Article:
The response to medical treatment for this condition varies between individuals. The long-term outcomes of surgery remain unknown because of limited data.
We report about first results of the RoboPol project. RoboPol is a large-sample, high-cadence, polarimetric monitoring program of blazars in optical wavelengths, using a camera specifically constructed for this project, mounted at the University of Crete's Skinakas Observatory 1.3 m telescope. The analysis of RoboPol data is conducted in conjunction with Fermi LAT gamma-ray data, and multifrequency radio data from the OVRO (Caltech), F-GAMMA (MPIfR), and Torun (NCU) monitoring programs. Using carefully selected samples of gamma-ray bright and weak blazars we investigate a connection between their optical polarization behaviour and variability properties in gamma. We examine a relationship of gamma flares with polarization angle rotations relying on robust statistical criteria. We analyse also the optical polarization variability itself in order to establish some restrictions on physical models of blazars jets.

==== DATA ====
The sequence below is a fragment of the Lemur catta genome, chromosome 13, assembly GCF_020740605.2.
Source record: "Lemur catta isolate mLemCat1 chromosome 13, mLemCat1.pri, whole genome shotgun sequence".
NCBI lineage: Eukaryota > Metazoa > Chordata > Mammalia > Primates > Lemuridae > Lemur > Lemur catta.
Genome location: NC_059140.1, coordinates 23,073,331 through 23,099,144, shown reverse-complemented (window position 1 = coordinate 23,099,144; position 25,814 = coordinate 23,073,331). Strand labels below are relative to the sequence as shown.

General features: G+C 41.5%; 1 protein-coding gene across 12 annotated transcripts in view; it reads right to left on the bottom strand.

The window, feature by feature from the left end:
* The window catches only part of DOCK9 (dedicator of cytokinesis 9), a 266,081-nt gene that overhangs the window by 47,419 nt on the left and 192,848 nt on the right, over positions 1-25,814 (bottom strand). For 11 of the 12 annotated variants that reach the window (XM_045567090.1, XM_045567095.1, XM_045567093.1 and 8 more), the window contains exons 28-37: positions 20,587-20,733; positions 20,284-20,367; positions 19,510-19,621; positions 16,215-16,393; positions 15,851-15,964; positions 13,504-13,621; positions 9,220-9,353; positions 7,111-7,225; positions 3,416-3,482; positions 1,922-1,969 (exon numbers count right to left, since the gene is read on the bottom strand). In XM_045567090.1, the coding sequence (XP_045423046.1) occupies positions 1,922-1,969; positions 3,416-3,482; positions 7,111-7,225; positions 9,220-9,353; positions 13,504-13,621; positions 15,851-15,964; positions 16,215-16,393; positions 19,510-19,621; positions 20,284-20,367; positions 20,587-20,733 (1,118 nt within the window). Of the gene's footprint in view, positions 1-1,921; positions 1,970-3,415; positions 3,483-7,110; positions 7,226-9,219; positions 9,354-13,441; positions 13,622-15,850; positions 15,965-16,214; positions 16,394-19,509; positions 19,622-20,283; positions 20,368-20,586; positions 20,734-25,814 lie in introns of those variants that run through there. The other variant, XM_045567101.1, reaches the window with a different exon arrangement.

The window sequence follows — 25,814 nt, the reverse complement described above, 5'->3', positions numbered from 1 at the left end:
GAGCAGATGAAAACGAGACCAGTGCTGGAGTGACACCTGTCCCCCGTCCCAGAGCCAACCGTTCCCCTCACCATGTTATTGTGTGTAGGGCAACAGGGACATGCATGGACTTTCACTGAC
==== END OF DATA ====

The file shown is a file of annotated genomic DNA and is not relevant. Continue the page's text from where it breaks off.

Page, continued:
The present study evaluated whether the inclusion of protein (PRO) and amino acids (AA) within a maltodextrin (MD) and galactose (GAL) recovery drink enhanced post-exercise liver and muscle glycogen repletion. A total of seven trained male cyclists completed two trials, separated by 7 d. Each trial involved 2 h of standardised intermittent cycling, followed by 4 h recovery. During recovery, one of two isoenergetic formulations, MD–GAL (0·9 g MD/kg body mass (BM) per h and 0·3 g GAL/kg BM per h) or MD–GAL-PRO+AA (0·5 g MD/kg BM per h, 0·3 g GAL/kg BM per h, 0·4 g whey PRO hydrolysate plus l-leucine and l-phenylalanine/kg BM per h) was ingested at every 30 min. Liver and muscle glycogen were measured after depletion exercise and at the end of recovery using 1H-13C-magnetic resonance spectroscopy. Despite higher postprandial insulin concentations for MD–GAL-PRO+AA compared with MD–GAL (61·3 (se 6·2) v. 29·6 (se 3·0) mU/l, (425·8 (se 43·1) v. 205·6 (se 20·8) pmol/l) P= 0·03), there were no significant differences in post-recovery liver (195·3 (se 2·6) v. 213·8 (se 18·0) mmol/l) or muscle glycogen concentrations (49·7 (se 4·0) v. 51·1 (se 7·9) mmol/l). The rate of muscle glycogen repletion was significantly higher for MD–GAL compared with MD–GAL-PRO+AA (5·8 (se 0·7) v. 3·7 (se 0·6) mmol/l per h, P= 0·04), while there were no significant differences in the rate of liver glycogen repletion (15·0 (se 2·5) v. 13·0 (se 2·7) mmol/l per h). PRO and AA within a MD–GAL recovery drink, compared with an isoenergetic mix of MD–GAL, did not enhance but matched liver and muscle glycogen recovery. This suggests that the increased postprandial insulinaemia only compensated for the lower MD content in the MD–GAL-PRO+AA treatment.